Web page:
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Product Listing
HTC Butterfly S - Supersized One (Updated)
By Sidney Wong - 10 Jul 2013
Launch SRP: S$988

Performance and Conclusion


The Butterfly S is powered by Qualcomm Snapdragon 600 quad-core 1.9GHz processor and 2GB RAM, which puts it on-par with the Samsung Galaxy S4. The processor clock speed is a tad faster than the HTC One, ASUS PadFone Infinity and LG Optimus G Pro.

To find out how HTC's latest offering fare against the competition, we use the Quadrant benchmark which evaluates the CPU, memory, I/O and 3D graphics of Android devices. In this comparison, we pit the Butterfly S against the HTC One, the Butterfly, the Samsung Galaxy S4 and ASUS PadFone Infinity.

How the Phones Stack Up
Device HTC Butterfly S HTC One HTC Butterfly Samsung Galaxy S4 ASUS PadFone Infinity
CPU Qualcomm Snapdragon 600 quad-core 1.9GHz Qualcomm Snapdragon 600 quad-core 1.7GHz Qualcomm Snapdragon S4 quad-core 1.5GHz Qualcomm Snapdragon 600 quad-core 1.9GHz Qualcomm Snapdragon 600 quad-core 1.7GHz
GPU Adreno 320 Adreno 320 Adreno 320 Adreno 320 Adreno 320
OS Android 4.2 Android 4.1 Android 4.1 Android 4.2 Android 4.1

The Butterfly S took the lead in the Quadrant benchmark from the One with a slightly higher score of 12,608. At the point of publication, the top two Quadrant scores belong to HTC although the upcoming Snapdragon 800-equipped smartphones such as the Sony Xperia Z Ultra and Samsung Galaxy S4 LTE-A model will no doubt blow the current competition out of the water.

Having used the Butterfly S for a day, we found no issues with the performance of the device. It was every bit as snappy and responsive as the other Android 4.2 devices except for the Google Nexus devices.


Multimedia Performance

The Butterfly S sports a 5-inch Super LCD 3 display, a panel which is also used in the One and Butterfly models. As such, the viewing experience is no different from what we've noted in the other reviews - the display is nothing short of spectular! It provides natural and balanced images. Blacks are also sufficiently rich and dark.

The only issue we had with the screen is its sunlight legibility. Even with brightness tuned to maximum, we had slight problems viewing content on the Butterfly S under direct sunlight. AMOLED screens perform marginally better in such scenarios due to their more vibrant displays.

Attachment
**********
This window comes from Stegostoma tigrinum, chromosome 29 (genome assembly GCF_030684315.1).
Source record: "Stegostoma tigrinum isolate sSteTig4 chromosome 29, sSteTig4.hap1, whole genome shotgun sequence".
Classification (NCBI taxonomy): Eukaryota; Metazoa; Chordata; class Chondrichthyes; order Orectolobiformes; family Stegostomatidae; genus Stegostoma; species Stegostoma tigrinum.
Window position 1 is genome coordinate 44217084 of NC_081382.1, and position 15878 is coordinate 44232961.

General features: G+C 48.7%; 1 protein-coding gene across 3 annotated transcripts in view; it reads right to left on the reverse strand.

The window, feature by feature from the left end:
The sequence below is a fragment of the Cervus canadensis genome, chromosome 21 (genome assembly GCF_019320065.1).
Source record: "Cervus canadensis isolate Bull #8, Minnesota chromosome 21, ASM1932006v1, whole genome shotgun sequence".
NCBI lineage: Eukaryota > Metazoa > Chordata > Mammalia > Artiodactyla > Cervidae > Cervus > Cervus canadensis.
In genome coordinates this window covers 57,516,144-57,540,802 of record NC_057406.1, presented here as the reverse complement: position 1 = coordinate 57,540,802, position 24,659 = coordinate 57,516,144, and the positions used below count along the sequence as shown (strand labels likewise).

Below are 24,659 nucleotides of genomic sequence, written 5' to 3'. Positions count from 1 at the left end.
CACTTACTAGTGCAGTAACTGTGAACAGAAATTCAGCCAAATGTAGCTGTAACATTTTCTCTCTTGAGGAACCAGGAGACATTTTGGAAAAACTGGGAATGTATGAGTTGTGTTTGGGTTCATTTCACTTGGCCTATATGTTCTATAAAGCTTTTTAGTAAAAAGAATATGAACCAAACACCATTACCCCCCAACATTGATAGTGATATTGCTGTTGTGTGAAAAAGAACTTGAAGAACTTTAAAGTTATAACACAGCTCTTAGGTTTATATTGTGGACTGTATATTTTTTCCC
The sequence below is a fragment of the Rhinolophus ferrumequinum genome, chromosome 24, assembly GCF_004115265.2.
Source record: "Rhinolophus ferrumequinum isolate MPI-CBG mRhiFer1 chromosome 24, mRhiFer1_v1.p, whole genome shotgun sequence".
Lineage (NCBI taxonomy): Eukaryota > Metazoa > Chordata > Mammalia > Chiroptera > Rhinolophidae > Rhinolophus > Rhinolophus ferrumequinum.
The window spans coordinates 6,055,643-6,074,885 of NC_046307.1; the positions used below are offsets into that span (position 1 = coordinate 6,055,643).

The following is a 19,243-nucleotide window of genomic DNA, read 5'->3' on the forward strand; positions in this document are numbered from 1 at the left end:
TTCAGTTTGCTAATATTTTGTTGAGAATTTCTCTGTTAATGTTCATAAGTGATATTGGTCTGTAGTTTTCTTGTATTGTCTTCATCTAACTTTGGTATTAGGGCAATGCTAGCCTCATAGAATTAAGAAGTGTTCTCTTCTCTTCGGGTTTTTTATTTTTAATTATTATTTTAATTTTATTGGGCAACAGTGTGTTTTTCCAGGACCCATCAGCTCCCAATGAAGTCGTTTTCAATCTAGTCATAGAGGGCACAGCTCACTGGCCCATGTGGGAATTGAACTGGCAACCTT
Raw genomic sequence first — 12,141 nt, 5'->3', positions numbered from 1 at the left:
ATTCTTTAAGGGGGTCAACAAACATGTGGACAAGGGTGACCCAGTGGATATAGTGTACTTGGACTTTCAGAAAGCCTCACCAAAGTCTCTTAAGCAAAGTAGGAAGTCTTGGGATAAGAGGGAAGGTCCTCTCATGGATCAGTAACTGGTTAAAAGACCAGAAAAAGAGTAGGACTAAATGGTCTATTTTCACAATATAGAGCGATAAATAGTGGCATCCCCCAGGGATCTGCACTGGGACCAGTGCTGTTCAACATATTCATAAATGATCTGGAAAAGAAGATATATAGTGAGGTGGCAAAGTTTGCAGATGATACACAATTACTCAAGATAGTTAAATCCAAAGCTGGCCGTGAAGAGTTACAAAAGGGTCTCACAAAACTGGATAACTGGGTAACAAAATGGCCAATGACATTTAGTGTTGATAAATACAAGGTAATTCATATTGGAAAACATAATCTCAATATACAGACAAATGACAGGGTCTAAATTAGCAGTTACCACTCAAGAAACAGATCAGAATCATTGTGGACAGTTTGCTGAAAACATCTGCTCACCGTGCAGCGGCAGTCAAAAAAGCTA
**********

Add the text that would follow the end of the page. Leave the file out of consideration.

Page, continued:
Audio capability is another strength of the Butterfly S. In a nutshell, the audio quality is very good - and loud. The three bands of audio frequencies, namely bass, mids and trebles, can be heard distinctly. 

Unlike the One, the Butterfly S comes with a microSD card slot that supports memory cards up to 64GB in capacity. Out of the box, the Butterfly S has about 10.43GB of available storage space for your apps and multimedia files. Aside from physical storage, the Butterfly S also comes with free 25GB Dropbox cloud storage space for two years.

The HTC Butterfly S available in Singapore comes with 16GB storage capacity, of which 10.43GB is available for the user.


Imaging Performance

The Butterfly S comes with the same suite of imaging hardware and software components such as the 4-megapixel UltraPixel camera sensor, HTC Zoe and user interface. As we've explored the imaging aspect, we will not be discussing it again in this review. A point to note is that the Butterfly S does not come with optical image stabilization unlike the HTC One.

For more information, you can check out our dedicated HTC One Camera Tested article where we explain the significance of the technologies behind UltraPixel and how it fares against the other camera phones under actual usage scenarios.

*Update on 11/7/2013

We were curious to see if there is a significant drop in image quality between the two Butterfly models. From our observations, it seems that the Butterfly is able to capture more saturated colors compared to the Butterfly S, as evident in the color tone of the "ABSOLUT CITRON" brand and the grapes at the bottom left corner.

Top: Image taken by the HTC Butterfly. <br> Bottom: Image taken by the HTC Butterfly S.



Updated on 10th July, 12pm: All content from this point forward was newly added to the review - this includes the battery performance assessment and the conclusion.

Battery Mileage

Our standard battery test for mobile phones includes the following parameters:

  • Looping a 800 x 480-pixel video with screen brightness and volume at 100%
  • Wi-Fi and Bluetooth connectivity turned on
  • Constant data streaming through email and Twitter
Test Phones Compared
Specifications/Device HTC Butterfly S HTC One HTC Butterfly Samsung Galaxy S4 ASUS PadFone Infinity
  • Quad-core 1.9GHz
  • Quad-core 1.7GHz
  • Quad-core 1.5GHz
  • Quad-core 1.9GHz
  • Quad-core 1.7GHz
Display Size
  • 5-inch
  • 4.7-inch
  • 5-inch
  • 5-inch
  • 5-inch
Display Type
  • Super LCD 3
  • Super LCD 3
  • Super LCD 3
  • Super AMOLED
  • Super IPS
Display Resolution
  • 1,920 x 1,080 pixels
  • 1,920 x 1,080 pixels
  • 1,920 x 1,080 pixels
  • 1,920 x 1,080 pixels
  • 1,920 x 1,080 pixels
  • 144.5 x 70.5 x 10.6mm 
  • 137.4 x 68.2 x 9.3mm
  • 143 x 70.5 x 9.08mm
  • 136.6 x 69.8 x 7.9mm
  • 143.5 x 72.8 x 6.3 - 8.9mm
  • 160g
  • 143g
  • 140g
  • 130g
  • 145g
  • 3200mAh
  • 2300mAh
  • 2020mAh
  • 2600mAh
  • 2400mAH